I kind of enjoy the diversity because I’ve always known the Bay has been diverse. There’s not just one sound here. There are too many people, too many ethnicities – like Ezale and all that, but we’re all kind of from the same cloth, even though we do different music. So if I see Ezale out, or if I see [The Hieroglyphics], we all show love, even though the music is different. Especially if it’s authentic, if it’s really them, like The Pack, we kick it with each other, we see all these people out and it’s all love, but there are always a couple people who sneak in. Outsiders who haven’t really put in years of work. The Pack, even though they might be like 28 years old, they’ve been doing it for 10, 15 years. So they put in the work already to have that notoriety and respect.
You reconnect with Too Short on your new album Airplane Mode, but you guys made a song together back in 2009 called “Plane In The Air.” How’d that come about?
I thought I was doing some big shit, so I rented an office in downtown Oakland and there was like a 20 x 20 cubicle just to make beats out of and get outta my house to be creative. He happened to have a studio downstairs in that building, which was like the whole floor, decked out with pool tables and shit. So I ended up going down there and meeting him, talking to him. I played him some beats and he liked them, so we started working like that. So he ended up being a friend, a big homie. If I needed a verse, he’d throw me a verse. If he needed a beat, I’d throw him a beat, and we just started working like that, so we’ve been cool ever since. All for free, just showing love.
Have you ever signed a deal?
No, I’ve been 100% independent. I had a couple deals offered to me at the time I had a couple singles on the radio, but they weren’t as lucrative for me as they were for other people involved and I knew it wasn’t the right deal for me to take. As a result, a lot of bridges were burned and it became one of those “artists vs. radio” situations, or artists versus these people, he said she said. So I just stayed independent and kept pushing my line.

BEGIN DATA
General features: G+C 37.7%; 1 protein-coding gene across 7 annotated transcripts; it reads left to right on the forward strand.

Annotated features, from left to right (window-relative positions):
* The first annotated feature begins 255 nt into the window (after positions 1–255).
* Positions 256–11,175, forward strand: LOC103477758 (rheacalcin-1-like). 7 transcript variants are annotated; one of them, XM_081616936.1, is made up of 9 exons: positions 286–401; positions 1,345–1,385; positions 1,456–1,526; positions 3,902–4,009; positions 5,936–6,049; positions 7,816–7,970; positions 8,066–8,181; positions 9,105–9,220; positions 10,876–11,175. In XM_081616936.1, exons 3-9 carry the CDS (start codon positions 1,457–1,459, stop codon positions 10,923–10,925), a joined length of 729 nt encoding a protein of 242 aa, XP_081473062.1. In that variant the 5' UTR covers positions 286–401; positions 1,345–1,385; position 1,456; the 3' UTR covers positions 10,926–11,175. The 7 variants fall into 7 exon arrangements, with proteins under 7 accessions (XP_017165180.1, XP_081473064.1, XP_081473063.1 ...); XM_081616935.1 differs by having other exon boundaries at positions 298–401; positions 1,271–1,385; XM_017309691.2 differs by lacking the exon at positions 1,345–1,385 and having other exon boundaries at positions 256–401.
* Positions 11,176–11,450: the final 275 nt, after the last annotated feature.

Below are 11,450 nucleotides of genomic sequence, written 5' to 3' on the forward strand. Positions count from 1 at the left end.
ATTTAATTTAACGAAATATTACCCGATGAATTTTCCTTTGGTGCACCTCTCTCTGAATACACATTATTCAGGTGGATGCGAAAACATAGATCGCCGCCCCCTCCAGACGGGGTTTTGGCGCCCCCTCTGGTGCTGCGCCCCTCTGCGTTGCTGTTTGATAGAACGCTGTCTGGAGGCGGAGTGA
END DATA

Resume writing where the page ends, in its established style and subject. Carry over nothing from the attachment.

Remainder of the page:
Were you blackballed?
In certain situations, yeah. Only because of relationships and differences in opinion, and I didn’t really understand why at that age because that was my first time in it. So I was like, “That doesn’t make any sense. I thought everyone just talk it out, work it out, and move on like men.” But a lot of times, that’s not the case. So those were learning experiences, but at the same time you can’t ever determine what the next man is gonna do. So I just kept grinding, releasing music and videos and keeping my name alive.
You see these labels employ terrible strategies all the time. They sign an artist off their own buzz, overload them with the label’s established artists, and then disconnect the new artist from their fanbase.
Yeah, it doesn’t look natural, doesn’t feel natural. It’s really a sick business. The artists I know, they like making music, so it’s difficult making an artist cross over to become a mogul or a businessman when he really just wants to make music. It takes a skilled person to do both without being sucked into the monster of pleasing the label, pleasing the fans, pleasing yourself. It takes a lot of luck, a lot of skill, and a lot of patience. It’s not as easy as just making a hot song. People tend to think that.
[At this point in the interview, a crackhead on the street starts harassing Erk while he’s on the phone. He relocates to continue the interview.]